Cardozo's commitment to active, non-partisan engagement in the election process is tied to our deep roots in public service and social justice. Our Floersheimer Center for Constitutional Democracy offers Cardozo community members information about registration and voting, and features the efforts of Cardozo students working to help protect free and fair elections.
Explaining Ranked Choice Voting
Ranked Choice Voting will be used for the first time in New York City in the June 22, 2021 Primary Elections. All citywide offices are on the June 22nd ballot.
What is Ranked Choice Voting?
- Ranked Choice Voting works almost exactly like traditional single-vote elections: You get a ballot and vote for your preferred candidates. However, instead of picking only one candidate per race, you may rank up to 5 per race. This means voters get more chances to express their preferences.
- After all the votes are cast, vote counting is done in rounds. During the first round, if one candidate receives more than 50% of the first-choice votes, they are the winner. If no candidate receives more than 50% of the first-choice votes, then the candidate with the fewest votes is eliminated. Votes that had been cast as first-choice votes for the eliminated candidate will be reallocated to those voters’ second choices. If a candidate receives more than 50% of the votes after the reallocation, then that candidate is the winner. This process repeats until one candidate has more than 50% of the vote.
NYC voters chose to adopt Ranked Choice Voting in 2019. Supporters of Ranked Choice Voting argue that:
- It enables voters to express their preferences more accurately.
- It enables voters to support long-shot candidates without feeling like they are wasting their vote.
- It encourages more candidates to run, especially women and people of color.
- It discourages negative campaigning because candidates must compete for the support of their opponents’ voters.
How do I fill out a Ranked Choice ballot?
- Rank your preferred candidates 1 through 5. That’s it!
- If you don’t have 5 preferred candidates, you may rank fewer. It is entirely your choice. You can even rank just one candidate and stop there.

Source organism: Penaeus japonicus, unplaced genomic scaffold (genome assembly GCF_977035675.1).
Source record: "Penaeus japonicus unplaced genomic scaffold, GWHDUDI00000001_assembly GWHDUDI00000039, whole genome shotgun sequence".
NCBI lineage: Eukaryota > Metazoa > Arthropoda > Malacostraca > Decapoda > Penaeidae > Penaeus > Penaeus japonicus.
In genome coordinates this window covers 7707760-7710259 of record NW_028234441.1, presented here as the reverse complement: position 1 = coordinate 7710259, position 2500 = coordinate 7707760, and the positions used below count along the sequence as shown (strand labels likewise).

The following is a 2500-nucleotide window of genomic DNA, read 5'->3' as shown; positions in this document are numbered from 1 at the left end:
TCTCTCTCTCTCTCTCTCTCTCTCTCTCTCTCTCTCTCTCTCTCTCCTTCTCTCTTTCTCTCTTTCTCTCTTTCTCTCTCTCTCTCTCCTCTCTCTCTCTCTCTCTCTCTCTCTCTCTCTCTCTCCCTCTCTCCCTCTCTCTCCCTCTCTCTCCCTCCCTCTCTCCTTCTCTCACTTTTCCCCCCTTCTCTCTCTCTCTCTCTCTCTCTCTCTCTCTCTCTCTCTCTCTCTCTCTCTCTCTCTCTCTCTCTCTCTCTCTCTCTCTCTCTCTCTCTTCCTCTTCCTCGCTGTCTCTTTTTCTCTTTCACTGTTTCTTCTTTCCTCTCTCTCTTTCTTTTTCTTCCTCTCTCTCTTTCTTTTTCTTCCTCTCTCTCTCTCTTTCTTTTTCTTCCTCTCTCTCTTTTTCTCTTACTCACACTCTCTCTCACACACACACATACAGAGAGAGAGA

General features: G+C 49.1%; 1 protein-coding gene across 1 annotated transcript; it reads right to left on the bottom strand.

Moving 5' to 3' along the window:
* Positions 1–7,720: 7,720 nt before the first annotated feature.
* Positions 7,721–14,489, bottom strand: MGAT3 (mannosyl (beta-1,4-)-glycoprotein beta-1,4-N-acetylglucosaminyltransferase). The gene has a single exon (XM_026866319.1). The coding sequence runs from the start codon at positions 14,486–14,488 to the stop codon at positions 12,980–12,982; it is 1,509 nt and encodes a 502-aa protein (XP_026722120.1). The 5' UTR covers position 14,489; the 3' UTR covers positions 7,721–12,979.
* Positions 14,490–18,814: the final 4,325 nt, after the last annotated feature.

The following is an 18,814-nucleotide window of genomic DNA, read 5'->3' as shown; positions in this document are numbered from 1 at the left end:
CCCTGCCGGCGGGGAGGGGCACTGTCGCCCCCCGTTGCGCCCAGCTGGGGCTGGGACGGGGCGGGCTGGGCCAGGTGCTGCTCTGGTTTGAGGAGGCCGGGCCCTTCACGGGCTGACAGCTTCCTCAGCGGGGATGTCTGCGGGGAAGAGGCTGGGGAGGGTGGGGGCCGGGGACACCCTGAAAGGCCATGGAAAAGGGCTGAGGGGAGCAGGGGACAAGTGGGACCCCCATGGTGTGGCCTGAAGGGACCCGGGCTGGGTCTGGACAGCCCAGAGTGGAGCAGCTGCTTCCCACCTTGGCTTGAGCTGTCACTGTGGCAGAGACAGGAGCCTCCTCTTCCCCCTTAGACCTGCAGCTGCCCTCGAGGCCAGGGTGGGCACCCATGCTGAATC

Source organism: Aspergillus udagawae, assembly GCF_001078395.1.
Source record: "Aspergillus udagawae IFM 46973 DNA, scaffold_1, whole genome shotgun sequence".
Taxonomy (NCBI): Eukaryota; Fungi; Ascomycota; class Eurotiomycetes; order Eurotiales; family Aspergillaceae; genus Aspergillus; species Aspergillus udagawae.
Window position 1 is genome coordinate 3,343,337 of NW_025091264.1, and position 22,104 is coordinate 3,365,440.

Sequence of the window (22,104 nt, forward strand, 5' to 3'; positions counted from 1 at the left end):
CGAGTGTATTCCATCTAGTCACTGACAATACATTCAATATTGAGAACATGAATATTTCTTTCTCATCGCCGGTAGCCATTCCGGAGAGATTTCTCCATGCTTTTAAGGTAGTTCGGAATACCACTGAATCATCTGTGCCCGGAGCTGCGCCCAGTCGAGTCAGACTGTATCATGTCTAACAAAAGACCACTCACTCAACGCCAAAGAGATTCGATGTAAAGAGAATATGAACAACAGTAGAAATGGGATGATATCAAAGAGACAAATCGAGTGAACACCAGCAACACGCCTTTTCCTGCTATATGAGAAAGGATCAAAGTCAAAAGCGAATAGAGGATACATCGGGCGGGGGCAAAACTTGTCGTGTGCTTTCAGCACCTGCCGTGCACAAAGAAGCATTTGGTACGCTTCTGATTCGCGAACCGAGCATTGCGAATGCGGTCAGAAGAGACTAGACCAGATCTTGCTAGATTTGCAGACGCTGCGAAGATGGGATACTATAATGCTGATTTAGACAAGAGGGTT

- Make sure you only rank each candidate once, and make sure you only have one candidate in each rank. If you need help, just ask an election official.
Other Upcoming Trainings
- There are plenty of other online trainings to get you more familiar with the process:
- https://www.voting.nyc/get-involved/voter-trainings/ [June 8th, 9th, 17th]
- https://rankthevotenyc.org/events/ [June 15th and 20th]
Upcoming Voter Registration Deadlines
- Oct 08
Applications must be postmarked no later than October 8, 2021 and received by a board of elections no later than October 13, 2021.
The deadline to register to vote in the June 22, 2021 Primary Election has passed.
- Oct 12
Deadline to register to vote by mail or in-person.
The deadline to register to vote in the June 8, 2021 Primary Election has passed.
- Oct 18
Deadline to register to vote online, by mail and in-person.
The deadline to register to vote for the May 18, 2021 Primary and Special Elections has passed.
Voter Information for New York
- Primary elections will be held on Tuesday, June 22, 2021. The deadline to register to vote in the June 22nd primary has passed.
- Early voting in the primary election is open from June 12 to June 22nd. Read more here.
- All NYC voters are eligible to vote by mail in the June 22nd primary election due to COVID-19. Read more here.
- The next general election will be held on Tuesday, November 2, 2021.
- The deadline to register to vote (in-person or via postmarked mail) in the general election is October 8, 2021.
- The deadline to request an absentee ballot for the general election online or via email, fax or mail is October 26, 2021.
- All absentee ballots must be postmarked or received in-person by November 2, 2021. All absentee ballots must be received in the mail by November 9, 2021.
Student Election Protection Efforts
The Floersheimer Center is proud of the many Cardozo students who work each election cycle to ensure safe and fair elections. In the spirit of encouraging civic participation on Election Day, all election-related absences were excused for Fall 2020.
Below are highlights of some of the Fall 2020 election protection work Cardozo students took part in:
- LALSA partnered with LatinoJustice to provide Spanish-language election protection in NY, FL, GA, and PA.
- WLI members volunteered to be poll workers and did remote voter registration work.
- Students in the New York State Attorney General field clinic worked on the state's election protection hotline.
- Cardozo NLG members volunteered to be poll workers.
- MLSA and BLSA hosted a panel on October 20, 2020, about voting rights and the 2020 election.
About the Floersheimer Center
Established in 2000 through a gift from Dr. Stephen Floersheimer, the center supports research by scholars and policymakers, hosts speakers and conferences, issues publications, and provides financial support for visiting scholars as well as student projects. Topics of particular concern include civil liberties in an age of terrorism, the structures of democratic government, and the relationship between church and state.